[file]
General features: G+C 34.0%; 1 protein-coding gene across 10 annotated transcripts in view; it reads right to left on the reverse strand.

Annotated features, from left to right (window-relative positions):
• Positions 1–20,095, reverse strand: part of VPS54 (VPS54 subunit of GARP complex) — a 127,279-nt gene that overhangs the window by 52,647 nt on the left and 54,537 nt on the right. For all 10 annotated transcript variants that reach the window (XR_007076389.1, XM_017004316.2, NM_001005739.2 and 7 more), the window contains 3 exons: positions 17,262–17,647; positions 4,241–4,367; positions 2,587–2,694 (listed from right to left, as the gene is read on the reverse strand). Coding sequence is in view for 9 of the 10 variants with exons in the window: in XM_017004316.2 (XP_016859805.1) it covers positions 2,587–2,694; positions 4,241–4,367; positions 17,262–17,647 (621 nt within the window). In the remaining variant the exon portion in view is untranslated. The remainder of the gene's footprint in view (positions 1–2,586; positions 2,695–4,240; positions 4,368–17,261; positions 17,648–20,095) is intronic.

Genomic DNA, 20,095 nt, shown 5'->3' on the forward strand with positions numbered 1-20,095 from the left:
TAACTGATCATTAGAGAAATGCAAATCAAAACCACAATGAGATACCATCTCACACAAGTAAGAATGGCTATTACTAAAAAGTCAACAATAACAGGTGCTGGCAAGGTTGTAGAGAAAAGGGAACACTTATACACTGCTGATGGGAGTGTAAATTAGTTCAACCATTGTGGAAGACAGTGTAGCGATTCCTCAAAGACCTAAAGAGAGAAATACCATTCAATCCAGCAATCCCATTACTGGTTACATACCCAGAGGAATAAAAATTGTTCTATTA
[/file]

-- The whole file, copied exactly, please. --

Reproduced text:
General features: G+C 34.0%; 1 protein-coding gene across 10 annotated transcripts in view; it reads right to left on the reverse strand.

Annotated features, from left to right (window-relative positions):
• Positions 1–20,095, reverse strand: part of VPS54 (VPS54 subunit of GARP complex) — a 127,279-nt gene that overhangs the window by 52,647 nt on the left and 54,537 nt on the right. For all 10 annotated transcript variants that reach the window (XR_007076389.1, XM_017004316.2, NM_001005739.2 and 7 more), the window contains 3 exons: positions 17,262–17,647; positions 4,241–4,367; positions 2,587–2,694 (listed from right to left, as the gene is read on the reverse strand). Coding sequence is in view for 9 of the 10 variants with exons in the window: in XM_017004316.2 (XP_016859805.1) it covers positions 2,587–2,694; positions 4,241–4,367; positions 17,262–17,647 (621 nt within the window). In the remaining variant the exon portion in view is untranslated. The remainder of the gene's footprint in view (positions 1–2,586; positions 2,695–4,240; positions 4,368–17,261; positions 17,648–20,095) is intronic.

Genomic DNA, 20,095 nt, shown 5'->3' on the forward strand with positions numbered 1-20,095 from the left:
TAACTGATCATTAGAGAAATGCAAATCAAAACCACAATGAGATACCATCTCACACAAGTAAGAATGGCTATTACTAAAAAGTCAACAATAACAGGTGCTGGCAAGGTTGTAGAGAAAAGGGAACACTTATACACTGCTGATGGGAGTGTAAATTAGTTCAACCATTGTGGAAGACAGTGTAGCGATTCCTCAAAGACCTAAAGAGAGAAATACCATTCAATCCAGCAATCCCATTACTGGTTACATACCCAGAGGAATAAAAATTGTTCTATTA